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For many years, I've urged lawyers to base their marketing communications and sales investigations on a Demand Trigger, which I define as the underlying business problem or condition that begins a reliable causal chain that culminates in demand for service from someone like you. When you use it to open a door and establish relevant contact with someone, it’s called, well, a Door-Opener.

For a Demand Trigger or Door-Opener to resonate, however, it cannot be intellectual or abstract. It must be tangible, immediate and personal.

Here's an example:

A medical malpractice litigator would get little value out of a Demand Trigger expressed as "overworked nurses." While most hospital executives recognize intellectually that it's not a good thing to overwork nurses, "overworked nurses" is too vague for our purposes. Those executives would have to fill in important gaps in your expression to experience some business-related discomfort.

A more useful driver would be "when more than 20 percent of a hospital's nursing positions are vacant." If this condition exists, nurses must work longer shifts for more consecutive days. Unless this hospital has somehow managed to hire superhuman nurses, the nurses' cumulative physical and mental fatigue over time virtually guarantees that some will make mistakes. Some of these mistakes will result in allegations of material harm to patients. A percentage of these allegations will result in medical malpractice claims. Statistically, it's a certainty.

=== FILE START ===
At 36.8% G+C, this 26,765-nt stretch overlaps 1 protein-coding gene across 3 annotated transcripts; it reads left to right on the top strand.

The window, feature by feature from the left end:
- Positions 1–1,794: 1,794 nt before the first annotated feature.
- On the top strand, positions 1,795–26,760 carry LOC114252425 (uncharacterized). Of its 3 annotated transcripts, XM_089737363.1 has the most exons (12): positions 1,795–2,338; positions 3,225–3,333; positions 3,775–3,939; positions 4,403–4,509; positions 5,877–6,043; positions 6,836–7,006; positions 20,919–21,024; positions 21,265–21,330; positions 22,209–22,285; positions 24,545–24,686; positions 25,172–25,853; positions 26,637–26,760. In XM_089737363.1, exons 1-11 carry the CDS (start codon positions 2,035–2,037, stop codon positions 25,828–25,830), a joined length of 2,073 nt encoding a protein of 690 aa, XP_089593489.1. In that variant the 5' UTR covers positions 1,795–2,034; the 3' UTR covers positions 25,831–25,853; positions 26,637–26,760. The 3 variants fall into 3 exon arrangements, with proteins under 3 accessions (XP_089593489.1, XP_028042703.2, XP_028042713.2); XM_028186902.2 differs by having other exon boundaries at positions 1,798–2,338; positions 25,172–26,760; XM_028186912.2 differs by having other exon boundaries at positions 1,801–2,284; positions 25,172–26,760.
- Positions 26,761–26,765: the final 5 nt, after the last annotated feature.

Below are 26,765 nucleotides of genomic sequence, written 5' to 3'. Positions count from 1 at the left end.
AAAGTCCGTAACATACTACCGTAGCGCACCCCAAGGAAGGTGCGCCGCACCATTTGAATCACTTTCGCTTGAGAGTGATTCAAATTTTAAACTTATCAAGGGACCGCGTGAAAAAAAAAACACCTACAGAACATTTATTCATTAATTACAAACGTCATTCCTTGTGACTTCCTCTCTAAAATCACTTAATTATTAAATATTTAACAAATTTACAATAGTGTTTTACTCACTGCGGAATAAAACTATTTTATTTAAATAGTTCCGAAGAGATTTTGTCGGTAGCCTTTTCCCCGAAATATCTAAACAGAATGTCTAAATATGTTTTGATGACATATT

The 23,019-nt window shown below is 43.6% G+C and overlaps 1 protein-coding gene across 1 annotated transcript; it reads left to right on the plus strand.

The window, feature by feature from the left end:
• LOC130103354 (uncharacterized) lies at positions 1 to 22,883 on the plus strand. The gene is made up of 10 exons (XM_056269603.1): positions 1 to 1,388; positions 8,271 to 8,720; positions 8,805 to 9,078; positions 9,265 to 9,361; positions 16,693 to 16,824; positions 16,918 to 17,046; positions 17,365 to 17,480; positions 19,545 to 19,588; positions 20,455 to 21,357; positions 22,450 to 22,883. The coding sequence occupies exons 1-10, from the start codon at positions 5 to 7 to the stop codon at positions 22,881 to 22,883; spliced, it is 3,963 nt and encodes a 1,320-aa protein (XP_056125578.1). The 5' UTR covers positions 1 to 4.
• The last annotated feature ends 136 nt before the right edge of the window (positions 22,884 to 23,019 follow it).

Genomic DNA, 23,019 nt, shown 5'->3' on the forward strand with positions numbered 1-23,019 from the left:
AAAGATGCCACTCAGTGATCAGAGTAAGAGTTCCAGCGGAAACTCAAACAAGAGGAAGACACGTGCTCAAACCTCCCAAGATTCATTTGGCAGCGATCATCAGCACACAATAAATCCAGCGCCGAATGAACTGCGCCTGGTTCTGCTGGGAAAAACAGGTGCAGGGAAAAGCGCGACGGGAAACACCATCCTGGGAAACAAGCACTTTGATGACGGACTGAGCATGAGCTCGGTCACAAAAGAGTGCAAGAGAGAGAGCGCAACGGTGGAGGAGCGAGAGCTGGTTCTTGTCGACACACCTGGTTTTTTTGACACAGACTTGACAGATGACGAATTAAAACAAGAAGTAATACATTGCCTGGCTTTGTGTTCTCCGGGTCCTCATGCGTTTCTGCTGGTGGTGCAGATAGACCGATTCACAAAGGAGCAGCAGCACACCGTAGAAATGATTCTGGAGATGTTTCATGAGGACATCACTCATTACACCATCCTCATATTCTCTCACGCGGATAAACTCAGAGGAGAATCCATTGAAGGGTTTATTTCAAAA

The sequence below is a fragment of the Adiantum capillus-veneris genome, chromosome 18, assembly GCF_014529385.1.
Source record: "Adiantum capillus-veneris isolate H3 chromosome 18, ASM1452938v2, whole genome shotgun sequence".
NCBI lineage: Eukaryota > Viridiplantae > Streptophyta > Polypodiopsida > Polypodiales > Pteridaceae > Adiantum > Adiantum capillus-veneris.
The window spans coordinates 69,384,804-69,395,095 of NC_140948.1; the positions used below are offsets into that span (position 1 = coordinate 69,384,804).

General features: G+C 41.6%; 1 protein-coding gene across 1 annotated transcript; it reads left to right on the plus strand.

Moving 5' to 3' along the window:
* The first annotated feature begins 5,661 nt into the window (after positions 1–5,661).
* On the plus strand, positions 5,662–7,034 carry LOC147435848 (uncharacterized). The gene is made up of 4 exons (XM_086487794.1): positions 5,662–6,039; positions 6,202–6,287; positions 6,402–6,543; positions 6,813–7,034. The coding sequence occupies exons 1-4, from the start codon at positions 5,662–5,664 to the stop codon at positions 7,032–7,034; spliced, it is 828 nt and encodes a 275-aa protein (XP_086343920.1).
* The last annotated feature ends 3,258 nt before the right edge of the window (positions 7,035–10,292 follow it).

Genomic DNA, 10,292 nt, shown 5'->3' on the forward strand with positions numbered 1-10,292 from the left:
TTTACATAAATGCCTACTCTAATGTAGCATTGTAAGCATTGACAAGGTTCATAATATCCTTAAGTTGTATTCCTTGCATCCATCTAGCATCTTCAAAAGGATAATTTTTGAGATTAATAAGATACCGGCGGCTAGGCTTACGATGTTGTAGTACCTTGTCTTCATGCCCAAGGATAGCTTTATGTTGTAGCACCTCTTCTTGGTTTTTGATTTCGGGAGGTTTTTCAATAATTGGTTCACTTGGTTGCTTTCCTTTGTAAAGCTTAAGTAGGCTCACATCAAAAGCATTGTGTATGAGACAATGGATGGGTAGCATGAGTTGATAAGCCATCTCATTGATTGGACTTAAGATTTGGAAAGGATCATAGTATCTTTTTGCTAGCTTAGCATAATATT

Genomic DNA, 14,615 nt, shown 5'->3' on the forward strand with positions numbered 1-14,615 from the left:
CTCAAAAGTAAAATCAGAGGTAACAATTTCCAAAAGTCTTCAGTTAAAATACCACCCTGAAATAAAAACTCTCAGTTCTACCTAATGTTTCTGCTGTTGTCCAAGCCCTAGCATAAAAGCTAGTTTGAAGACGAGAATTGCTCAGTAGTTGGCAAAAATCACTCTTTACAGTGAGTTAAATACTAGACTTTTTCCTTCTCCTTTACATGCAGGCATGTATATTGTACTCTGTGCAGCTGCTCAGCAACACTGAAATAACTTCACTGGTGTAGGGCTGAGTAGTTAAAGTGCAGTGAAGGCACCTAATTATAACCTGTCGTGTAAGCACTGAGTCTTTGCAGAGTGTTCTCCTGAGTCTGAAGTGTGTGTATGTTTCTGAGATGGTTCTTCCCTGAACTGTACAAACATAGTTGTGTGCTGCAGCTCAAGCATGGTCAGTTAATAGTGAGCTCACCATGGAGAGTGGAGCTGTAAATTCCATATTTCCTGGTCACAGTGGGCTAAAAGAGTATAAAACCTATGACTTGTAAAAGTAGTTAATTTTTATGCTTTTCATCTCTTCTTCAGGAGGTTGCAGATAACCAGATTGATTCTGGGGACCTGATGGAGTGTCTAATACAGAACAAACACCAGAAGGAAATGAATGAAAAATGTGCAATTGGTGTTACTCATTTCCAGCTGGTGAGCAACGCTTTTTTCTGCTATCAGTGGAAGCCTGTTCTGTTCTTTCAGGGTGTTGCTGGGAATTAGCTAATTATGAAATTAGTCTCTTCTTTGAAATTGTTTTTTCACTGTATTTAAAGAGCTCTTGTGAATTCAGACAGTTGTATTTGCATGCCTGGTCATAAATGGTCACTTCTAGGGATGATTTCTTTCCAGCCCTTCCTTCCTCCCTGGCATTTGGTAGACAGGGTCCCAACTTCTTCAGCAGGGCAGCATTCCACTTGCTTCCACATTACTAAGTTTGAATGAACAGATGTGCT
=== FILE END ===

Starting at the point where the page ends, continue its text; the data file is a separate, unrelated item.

So, let's look at the Demand Trigger and how it meets the TIP test: "More than 20 percent of a hospital's nursing positions are vacant."

  • The 20 percent makes it tangible by providing a specific threshold.
  • The immediacy comes from hospital executives living with the problem daily.
  • It's personal because these executives are likely to be co-defendants with their hospital in any medical malpractice suit.

The lesson? Take this TIP to heart and craft a Demand Trigger that actually drives demand because its impact requires the company to make a decision.

Mike O'Horo


If you'd like to learn how to get your prospect to define why she must make a decision, and to specify in dollar terms the cost of not doing so, the RainmakerVT course, The Cost of Doing Nothing, will teach you via an engaging, interactive simulation where you learn by doing.

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